The Do’s and Don’ts of Using Pepper Spray Indoors

The Do’s and Don’ts of Using Pepper Spray Indoors

The vast majority of us spend the bulk of our time indoors. We live indoors, a lot of us work indoors, go to school indoors, shop indoors, etc. Most of us picture a violent attack occurring outdoors because we aren’t comfortable with being outdoors. The fact of a matter is that because of the time spent indoors, our chance of being attacked indoors is often greater than we expect. Carrying a pepper spray-based weapon means understanding how to use it indoors and outdoors.

pepper spray stream sprayingThe good news is that some forms of pepper spray are easier to use indoors than out. The majority of citizens carrying pepper spray are carrying a ballistic stream model. This means it is a concentrated spray going in a single direction. There are alternatives, like foggers, but ballistic stream is best suited for civilians. A ballistic stream can be thwarted by the wind, but when indoors this is less likely to be a problem.

Unfortunately some pepper spray is messy, smells bad and just isn’t pleasant. All the things that make it a great weapon make it a terrible air freshener. Pepper spray is still a safe and effective weapon indoors; however, it is important you know how it works and how to handle it. The main concern is a lack of ventilation - it will smell a little foul. Worst case scenario, you experience a low to medium level air contamination. It is still effective and is still completely safe to be used.

There a few best practices to follow when carrying pepper spray and using it indoors.

Best Practices for Pepper Spray Usage

Do

Do be sure of your aim. Accuracy indoors will be incredibly important. Accuracy is always important, but indoors even more so. Indoors you want to minimize the potential risks involved accidentally spraying someone innocent who may be trying to help. You also want to minimize the impact on your indoor environment.

Do Not

Do not ‘test’ your pepper spray indoors. Training is incredibly important, and it makes sense to ‘test’ or train with it, but never do it indoors. Take it outside on a nice calm day, in an area where you won’t affect anyone or anything.

Do

Do whatever it takes to protect yourself. If your life is in danger, do not worry about ruining a carpet or a rug.

Do Not

Do not stick around after you spray someone indoors. If you do, you will experience low to mid level air contamination. This is not a pleasant experience and could put you in more danger. After you deal with the threat, escape, and call the police.

pepper spray gun in drawerOne of the biggest benefits of a pepper spray gun, such as the SALT Pepper Spray Gun, is the extra range and power behind it. High pressured pepper spray guns like the SALT, Kimber Pepper Blaster, and JPX are less likely to be diverted, and that extra range makes accidental exposure a lesser issue.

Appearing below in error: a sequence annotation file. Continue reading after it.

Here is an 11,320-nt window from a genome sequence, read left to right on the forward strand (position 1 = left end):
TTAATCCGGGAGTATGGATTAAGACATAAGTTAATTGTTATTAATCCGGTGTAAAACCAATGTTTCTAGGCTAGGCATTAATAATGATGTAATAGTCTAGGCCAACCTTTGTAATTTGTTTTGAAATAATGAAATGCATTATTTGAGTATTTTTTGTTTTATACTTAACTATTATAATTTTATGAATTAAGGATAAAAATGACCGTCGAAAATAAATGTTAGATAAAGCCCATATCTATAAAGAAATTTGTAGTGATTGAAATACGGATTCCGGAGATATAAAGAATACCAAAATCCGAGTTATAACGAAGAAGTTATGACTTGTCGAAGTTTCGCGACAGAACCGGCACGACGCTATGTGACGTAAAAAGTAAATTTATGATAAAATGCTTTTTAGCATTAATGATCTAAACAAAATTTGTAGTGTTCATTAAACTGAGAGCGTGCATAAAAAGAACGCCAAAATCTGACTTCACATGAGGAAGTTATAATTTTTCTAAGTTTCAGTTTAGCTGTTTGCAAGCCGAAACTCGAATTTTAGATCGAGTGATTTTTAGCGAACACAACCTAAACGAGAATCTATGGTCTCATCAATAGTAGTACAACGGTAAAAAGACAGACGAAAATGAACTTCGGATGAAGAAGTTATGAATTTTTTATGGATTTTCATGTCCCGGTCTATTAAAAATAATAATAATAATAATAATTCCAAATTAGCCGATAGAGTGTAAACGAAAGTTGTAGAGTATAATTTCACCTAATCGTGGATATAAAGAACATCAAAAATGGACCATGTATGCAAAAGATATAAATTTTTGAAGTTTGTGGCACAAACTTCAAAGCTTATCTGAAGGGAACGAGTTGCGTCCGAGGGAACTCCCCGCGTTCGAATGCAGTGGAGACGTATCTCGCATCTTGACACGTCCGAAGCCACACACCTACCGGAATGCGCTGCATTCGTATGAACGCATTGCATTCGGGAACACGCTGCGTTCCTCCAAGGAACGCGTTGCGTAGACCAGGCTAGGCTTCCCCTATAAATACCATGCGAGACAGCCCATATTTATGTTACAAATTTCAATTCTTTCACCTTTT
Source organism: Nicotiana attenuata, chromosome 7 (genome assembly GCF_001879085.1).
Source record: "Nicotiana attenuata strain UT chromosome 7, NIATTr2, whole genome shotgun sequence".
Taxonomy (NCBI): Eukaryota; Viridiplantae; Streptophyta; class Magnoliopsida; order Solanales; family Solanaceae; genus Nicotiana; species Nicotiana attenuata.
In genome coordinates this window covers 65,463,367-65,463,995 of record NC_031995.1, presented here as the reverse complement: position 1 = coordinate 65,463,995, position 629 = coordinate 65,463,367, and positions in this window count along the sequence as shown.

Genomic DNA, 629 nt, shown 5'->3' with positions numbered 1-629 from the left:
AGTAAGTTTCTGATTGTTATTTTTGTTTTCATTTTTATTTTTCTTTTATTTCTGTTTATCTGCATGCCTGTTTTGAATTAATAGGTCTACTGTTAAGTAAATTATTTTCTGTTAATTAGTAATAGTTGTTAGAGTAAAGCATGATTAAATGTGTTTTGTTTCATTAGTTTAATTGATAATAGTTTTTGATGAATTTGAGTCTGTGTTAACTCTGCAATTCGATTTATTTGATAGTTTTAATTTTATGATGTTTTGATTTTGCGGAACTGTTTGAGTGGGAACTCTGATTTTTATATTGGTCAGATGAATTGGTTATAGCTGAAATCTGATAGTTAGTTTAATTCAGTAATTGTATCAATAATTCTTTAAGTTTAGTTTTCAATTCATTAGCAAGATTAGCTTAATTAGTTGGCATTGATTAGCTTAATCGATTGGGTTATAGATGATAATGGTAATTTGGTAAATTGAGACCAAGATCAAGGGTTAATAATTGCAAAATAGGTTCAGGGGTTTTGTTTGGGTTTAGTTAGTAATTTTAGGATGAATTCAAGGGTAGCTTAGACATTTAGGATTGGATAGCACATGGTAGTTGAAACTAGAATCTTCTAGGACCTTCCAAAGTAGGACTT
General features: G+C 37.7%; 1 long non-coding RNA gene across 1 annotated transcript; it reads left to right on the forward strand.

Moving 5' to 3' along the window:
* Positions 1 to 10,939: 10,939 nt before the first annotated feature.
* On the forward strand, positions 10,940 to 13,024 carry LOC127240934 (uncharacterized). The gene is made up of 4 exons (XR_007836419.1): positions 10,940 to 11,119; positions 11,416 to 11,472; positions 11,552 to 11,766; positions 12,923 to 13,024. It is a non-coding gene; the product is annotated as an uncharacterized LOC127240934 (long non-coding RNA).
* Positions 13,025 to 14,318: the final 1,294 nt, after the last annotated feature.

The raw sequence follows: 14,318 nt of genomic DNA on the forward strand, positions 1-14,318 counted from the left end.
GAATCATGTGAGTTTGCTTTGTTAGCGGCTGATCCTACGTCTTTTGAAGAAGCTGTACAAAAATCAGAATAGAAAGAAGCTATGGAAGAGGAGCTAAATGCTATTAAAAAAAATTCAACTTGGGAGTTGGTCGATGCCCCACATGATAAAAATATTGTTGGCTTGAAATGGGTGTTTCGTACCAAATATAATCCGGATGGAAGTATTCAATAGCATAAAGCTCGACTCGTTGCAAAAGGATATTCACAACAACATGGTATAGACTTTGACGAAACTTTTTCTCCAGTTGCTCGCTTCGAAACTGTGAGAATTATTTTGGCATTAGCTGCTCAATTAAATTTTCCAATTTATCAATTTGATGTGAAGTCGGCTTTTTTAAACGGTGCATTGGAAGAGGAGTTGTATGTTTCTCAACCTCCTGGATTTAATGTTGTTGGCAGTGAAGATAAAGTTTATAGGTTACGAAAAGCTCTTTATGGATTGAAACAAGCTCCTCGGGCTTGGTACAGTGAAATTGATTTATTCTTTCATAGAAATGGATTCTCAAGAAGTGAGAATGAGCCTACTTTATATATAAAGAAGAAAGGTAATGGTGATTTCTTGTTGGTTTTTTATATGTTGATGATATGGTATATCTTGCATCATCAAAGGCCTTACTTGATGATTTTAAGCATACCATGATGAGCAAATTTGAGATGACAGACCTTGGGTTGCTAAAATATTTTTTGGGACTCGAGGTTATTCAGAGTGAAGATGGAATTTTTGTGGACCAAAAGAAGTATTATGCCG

The SALT Pepper Spray Gun by far has the longest range and gives you over 150 feet of effective range. The SALT Pepper Spray Gun also fires a projectile versus a stream. This means there is less of a chance spraying a wild stream of spray that covers the floor, rugs, walls, or couches. The only thing affected is where the projectile strikes. When it does strike something hard, it explodes and sends a 4-foot cloud of gas outwards.

Clean Up

So what do you do after you spray someone with pepper spray? Well, they get arrested, and you get to be safe. Maybe you spilled a little inside your home. How do you clean it up?

When cleaning up pepper spray, you need to protect yourself. Strap on some gloves and safety glasses. Use a bandana, a paper mask, or even wrap a shirt around your nose and mouth if the contamination is really strong. Make sure you open as many doors and windows as possible to start airing your home or the building out.

For fabrics, you need to use oil free soaps. Most dish soap are oil free, or you can even use facial cold cream. These soaps and creams will cause the oil to lift out of the fabrics. Use a tool (like a spoon) to spread the soap so you can avoid making hand contact on the affected area. Let the soap (or cream) sit for 15 to 20 minutes.

For clothing or other washable goods, after the soap sits, wash the soap off with cold water. Soak the cloth in cold water for half an hour, then wash as usual. If it is something like a couch or rug, scrub with a formula of water and dish soap. If you were using the SALT self-defense gun, it may be a good idea to vacuum.

If you happen to get some on your skin, you should apply whole milk to the area, followed by an oil lifting soap like Dawn.

While using pepper spray indoors may seem intimidating and could have an impact on your belongings should you have to use it, it is still an effective and reliable self defense tool to keep you and your loved ones safe.  
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